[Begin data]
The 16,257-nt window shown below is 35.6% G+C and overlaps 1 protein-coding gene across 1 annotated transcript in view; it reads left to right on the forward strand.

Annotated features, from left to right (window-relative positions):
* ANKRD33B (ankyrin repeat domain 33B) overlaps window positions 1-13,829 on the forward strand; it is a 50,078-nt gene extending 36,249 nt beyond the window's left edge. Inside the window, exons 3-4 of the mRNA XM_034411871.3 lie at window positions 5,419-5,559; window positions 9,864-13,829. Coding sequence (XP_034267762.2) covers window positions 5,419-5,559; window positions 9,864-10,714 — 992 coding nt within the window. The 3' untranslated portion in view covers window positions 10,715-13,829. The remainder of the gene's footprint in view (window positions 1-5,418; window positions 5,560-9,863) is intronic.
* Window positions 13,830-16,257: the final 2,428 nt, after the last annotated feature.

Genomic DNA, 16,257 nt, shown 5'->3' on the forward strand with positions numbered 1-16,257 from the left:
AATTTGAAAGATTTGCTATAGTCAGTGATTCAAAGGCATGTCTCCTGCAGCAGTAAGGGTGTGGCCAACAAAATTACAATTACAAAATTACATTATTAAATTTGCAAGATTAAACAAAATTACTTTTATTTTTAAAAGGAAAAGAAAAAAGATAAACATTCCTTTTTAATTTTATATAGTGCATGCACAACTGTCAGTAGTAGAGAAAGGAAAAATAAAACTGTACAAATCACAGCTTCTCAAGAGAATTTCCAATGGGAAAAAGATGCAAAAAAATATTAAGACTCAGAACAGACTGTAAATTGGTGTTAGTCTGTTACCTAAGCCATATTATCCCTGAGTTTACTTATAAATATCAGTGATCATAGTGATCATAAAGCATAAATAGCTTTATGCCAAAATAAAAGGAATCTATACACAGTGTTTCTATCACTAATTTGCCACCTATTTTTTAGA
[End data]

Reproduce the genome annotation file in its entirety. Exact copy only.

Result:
The 16,257-nt window shown below is 35.6% G+C and overlaps 1 protein-coding gene across 1 annotated transcript in view; it reads left to right on the forward strand.

Annotated features, from left to right (window-relative positions):
* ANKRD33B (ankyrin repeat domain 33B) overlaps window positions 1-13,829 on the forward strand; it is a 50,078-nt gene extending 36,249 nt beyond the window's left edge. Inside the window, exons 3-4 of the mRNA XM_034411871.3 lie at window positions 5,419-5,559; window positions 9,864-13,829. Coding sequence (XP_034267762.2) covers window positions 5,419-5,559; window positions 9,864-10,714 — 992 coding nt within the window. The 3' untranslated portion in view covers window positions 10,715-13,829. The remainder of the gene's footprint in view (window positions 1-5,418; window positions 5,560-9,863) is intronic.
* Window positions 13,830-16,257: the final 2,428 nt, after the last annotated feature.

Genomic DNA, 16,257 nt, shown 5'->3' on the forward strand with positions numbered 1-16,257 from the left:
AATTTGAAAGATTTGCTATAGTCAGTGATTCAAAGGCATGTCTCCTGCAGCAGTAAGGGTGTGGCCAACAAAATTACAATTACAAAATTACATTATTAAATTTGCAAGATTAAACAAAATTACTTTTATTTTTAAAAGGAAAAGAAAAAAGATAAACATTCCTTTTTAATTTTATATAGTGCATGCACAACTGTCAGTAGTAGAGAAAGGAAAAATAAAACTGTACAAATCACAGCTTCTCAAGAGAATTTCCAATGGGAAAAAGATGCAAAAAAATATTAAGACTCAGAACAGACTGTAAATTGGTGTTAGTCTGTTACCTAAGCCATATTATCCCTGAGTTTACTTATAAATATCAGTGATCATAGTGATCATAAAGCATAAATAGCTTTATGCCAAAATAAAAGGAATCTATACACAGTGTTTCTATCACTAATTTGCCACCTATTTTTTAGA